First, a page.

George W. Bush, speaking clearly at the beginning of a media availability today with Russian President Vladimir Putin: First, I'd like to congratulate President Putin for being the only person that caught a fish today. I want to congratulate the president for being the only person that caught a fish. It's a fine catch. Secondly, I welcome you to my family home.
George W. Bush, speaking not so clearly when asked if he had been "successful in getting President Putin's support on tough sanctions like cargo inspections against Iran": We spent a lot of time talking about the Iranian issue. I am concerned about the Iranians' attempt to develop the technologies, know-how to develop a nuclear weapon. The president shares that. I'm a little hesitant to put words in his mouth, but I think he shares that same concern. After all, this is an issue we've been talking about for about six years. And I have come to the conclusion that, when Russia and America speaks along the same lines, it tends to have an effect. And therefore, I appreciate very much the Russians' attitude in the United Nations. I have been counting on the Russians' support to send a clear message to the Iranians. And that message is a strong message. And hopefully we'll be able to convince the regime that we have no problems with the people in Iran, but we do have a problem with a regime that is in defiance of international norm.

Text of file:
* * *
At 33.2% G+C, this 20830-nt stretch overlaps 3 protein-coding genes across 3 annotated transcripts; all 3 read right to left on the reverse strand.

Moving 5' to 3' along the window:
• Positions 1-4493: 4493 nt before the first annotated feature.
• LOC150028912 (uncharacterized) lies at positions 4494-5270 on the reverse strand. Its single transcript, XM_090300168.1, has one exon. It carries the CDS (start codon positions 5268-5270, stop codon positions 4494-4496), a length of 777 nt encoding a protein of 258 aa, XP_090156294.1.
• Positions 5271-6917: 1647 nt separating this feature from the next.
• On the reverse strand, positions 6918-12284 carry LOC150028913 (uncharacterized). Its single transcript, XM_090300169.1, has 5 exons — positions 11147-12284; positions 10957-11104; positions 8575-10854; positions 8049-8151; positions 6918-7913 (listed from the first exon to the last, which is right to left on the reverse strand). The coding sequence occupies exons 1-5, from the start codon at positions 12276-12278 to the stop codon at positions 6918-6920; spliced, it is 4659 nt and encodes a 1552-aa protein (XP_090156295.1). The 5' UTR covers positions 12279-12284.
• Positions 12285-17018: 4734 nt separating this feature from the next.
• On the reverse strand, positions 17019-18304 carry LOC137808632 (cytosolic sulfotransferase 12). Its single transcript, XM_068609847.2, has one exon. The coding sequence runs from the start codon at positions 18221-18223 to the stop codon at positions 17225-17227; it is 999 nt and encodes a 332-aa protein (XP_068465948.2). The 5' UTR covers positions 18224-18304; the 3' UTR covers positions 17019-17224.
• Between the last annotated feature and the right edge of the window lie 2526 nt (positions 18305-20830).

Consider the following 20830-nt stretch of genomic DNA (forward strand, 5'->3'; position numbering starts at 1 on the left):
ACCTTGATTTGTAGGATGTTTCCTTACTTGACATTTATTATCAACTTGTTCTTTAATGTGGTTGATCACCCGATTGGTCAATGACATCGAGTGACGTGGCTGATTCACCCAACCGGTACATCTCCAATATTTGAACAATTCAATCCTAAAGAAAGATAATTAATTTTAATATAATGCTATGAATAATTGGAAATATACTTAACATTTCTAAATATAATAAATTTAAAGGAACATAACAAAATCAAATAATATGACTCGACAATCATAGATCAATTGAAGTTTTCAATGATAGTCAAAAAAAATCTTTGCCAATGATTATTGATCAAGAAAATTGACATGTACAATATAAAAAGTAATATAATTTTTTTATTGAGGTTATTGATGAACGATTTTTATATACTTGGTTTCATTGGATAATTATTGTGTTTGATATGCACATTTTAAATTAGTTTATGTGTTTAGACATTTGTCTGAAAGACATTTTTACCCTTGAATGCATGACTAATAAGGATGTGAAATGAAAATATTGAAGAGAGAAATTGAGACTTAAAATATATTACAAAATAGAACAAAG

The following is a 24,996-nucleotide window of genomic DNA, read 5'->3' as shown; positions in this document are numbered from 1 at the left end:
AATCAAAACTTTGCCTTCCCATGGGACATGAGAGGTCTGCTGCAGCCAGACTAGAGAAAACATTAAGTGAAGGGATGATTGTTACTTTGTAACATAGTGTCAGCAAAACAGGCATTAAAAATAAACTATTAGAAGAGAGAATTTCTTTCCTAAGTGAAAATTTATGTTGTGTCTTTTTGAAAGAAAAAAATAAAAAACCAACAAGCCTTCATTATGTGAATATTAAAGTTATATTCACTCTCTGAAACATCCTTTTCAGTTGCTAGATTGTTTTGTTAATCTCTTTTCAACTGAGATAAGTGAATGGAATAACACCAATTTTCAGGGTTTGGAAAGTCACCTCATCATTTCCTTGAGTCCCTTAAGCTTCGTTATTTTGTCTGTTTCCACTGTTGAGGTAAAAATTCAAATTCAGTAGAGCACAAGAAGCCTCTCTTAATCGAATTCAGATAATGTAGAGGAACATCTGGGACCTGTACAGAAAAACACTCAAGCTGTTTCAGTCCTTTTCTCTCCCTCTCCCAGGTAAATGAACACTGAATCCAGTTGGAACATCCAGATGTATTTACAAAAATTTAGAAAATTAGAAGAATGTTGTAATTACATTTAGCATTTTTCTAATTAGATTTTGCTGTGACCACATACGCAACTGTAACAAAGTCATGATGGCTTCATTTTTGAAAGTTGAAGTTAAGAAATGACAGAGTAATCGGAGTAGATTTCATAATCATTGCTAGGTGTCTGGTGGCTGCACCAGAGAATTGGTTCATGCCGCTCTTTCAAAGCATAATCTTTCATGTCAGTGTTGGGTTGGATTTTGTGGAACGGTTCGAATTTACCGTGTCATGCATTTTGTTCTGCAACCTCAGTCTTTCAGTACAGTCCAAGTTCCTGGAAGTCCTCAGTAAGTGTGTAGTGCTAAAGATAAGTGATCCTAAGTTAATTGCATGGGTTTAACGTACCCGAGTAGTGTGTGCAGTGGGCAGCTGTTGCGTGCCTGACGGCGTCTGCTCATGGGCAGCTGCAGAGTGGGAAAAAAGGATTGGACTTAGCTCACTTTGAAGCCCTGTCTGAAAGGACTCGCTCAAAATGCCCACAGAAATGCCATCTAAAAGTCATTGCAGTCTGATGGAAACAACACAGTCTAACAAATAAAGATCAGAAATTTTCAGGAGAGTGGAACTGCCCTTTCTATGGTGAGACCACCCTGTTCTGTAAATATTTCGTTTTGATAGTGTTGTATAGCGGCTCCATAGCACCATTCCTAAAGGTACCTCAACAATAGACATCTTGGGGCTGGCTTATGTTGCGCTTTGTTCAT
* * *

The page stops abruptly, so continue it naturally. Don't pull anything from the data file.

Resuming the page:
Reporter: But are you . . .
Bush: Hold on a second, please. And so we discussed a variety of ways to continue sending a joint message. And by the way, one other issue that I didn't mention in my opening comments that I think you'll find interesting is that President Putin proposed a regional approach to missile defense, that we ought to work together bilaterally as well as work through the Russia-NATO Council. And I'm in strong agreement with that concept. That's all I've got to say -- if you've got something else you want to say. . . . We're close on recognizing that we got to work together to send a common message. . . .
Reporter: Mr. President, six years ago you seemed to have formed a bond with President Putin, when you said you had gotten a sense of his soul. Do you still feel that you trust him? And how troubled are you by the political freedom -- the state of political freedom in Russia?
Bush: Here's the thing when you're dealing with a world leader. You wonder whether or not he's telling you the truth or not. I've never had to worry about that with Vladimir Putin. Sometimes he says things I don't want to hear. But I know he's always telling me the truth.
A few minutes later, Putin chimed in to say that today's presidential "fishing party" shows that he and Bush " have a very similar -- we share the same fashion -- that is, passion."